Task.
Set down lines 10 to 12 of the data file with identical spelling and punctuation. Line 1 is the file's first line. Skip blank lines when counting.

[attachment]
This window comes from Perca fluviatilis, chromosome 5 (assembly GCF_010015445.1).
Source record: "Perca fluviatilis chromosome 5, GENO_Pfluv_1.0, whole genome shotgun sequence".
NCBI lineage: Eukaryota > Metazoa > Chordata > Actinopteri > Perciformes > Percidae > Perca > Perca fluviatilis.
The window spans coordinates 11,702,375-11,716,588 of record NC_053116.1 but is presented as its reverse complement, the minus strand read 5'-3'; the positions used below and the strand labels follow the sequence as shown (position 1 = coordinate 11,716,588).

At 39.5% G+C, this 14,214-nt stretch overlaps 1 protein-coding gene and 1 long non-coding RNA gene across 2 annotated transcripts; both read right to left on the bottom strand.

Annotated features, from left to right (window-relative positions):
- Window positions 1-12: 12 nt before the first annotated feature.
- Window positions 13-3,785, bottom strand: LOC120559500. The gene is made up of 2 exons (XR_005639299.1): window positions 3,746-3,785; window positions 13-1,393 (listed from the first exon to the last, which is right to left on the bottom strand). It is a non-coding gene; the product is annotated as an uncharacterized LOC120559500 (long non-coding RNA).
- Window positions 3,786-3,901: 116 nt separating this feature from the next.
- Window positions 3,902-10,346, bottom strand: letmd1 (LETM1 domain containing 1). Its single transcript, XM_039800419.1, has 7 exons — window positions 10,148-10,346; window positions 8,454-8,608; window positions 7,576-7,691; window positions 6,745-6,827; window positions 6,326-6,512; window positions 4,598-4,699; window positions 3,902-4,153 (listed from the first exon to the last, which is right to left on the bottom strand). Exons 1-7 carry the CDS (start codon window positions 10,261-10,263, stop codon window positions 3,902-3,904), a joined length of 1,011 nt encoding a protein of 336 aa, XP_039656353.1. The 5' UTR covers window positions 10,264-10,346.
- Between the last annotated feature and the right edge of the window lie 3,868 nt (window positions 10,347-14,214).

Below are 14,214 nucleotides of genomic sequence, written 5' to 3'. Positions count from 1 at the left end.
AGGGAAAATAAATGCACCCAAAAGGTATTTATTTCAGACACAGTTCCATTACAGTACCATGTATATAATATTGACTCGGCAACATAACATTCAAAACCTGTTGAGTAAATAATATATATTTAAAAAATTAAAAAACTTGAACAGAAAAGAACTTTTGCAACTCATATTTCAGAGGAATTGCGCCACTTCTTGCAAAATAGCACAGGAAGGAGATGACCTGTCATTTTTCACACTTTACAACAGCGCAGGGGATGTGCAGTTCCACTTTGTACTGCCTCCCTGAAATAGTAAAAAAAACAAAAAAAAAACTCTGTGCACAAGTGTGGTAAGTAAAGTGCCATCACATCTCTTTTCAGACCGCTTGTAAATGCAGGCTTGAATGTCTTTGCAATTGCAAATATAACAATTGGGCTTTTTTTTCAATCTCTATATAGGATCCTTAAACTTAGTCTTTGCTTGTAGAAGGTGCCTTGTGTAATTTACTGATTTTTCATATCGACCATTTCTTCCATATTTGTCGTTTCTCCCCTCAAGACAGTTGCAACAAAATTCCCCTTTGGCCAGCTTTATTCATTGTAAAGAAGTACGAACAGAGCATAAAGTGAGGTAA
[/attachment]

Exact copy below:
- Window positions 3,902-10,346, bottom strand: letmd1 (LETM1 domain containing 1). Its single transcript, XM_039800419.1, has 7 exons — window positions 10,148-10,346; window positions 8,454-8,608; window positions 7,576-7,691; window positions 6,745-6,827; window positions 6,326-6,512; window positions 4,598-4,699; window positions 3,902-4,153 (listed from the first exon to the last, which is right to left on the bottom strand). Exons 1-7 carry the CDS (start codon window positions 10,261-10,263, stop codon window positions 3,902-3,904), a joined length of 1,011 nt encoding a protein of 336 aa, XP_039656353.1. The 5' UTR covers window positions 10,264-10,346.
- Between the last annotated feature and the right edge of the window lie 3,868 nt (window positions 10,347-14,214).

Below are 14,214 nucleotides of genomic sequence, written 5' to 3'. Positions count from 1 at the left end.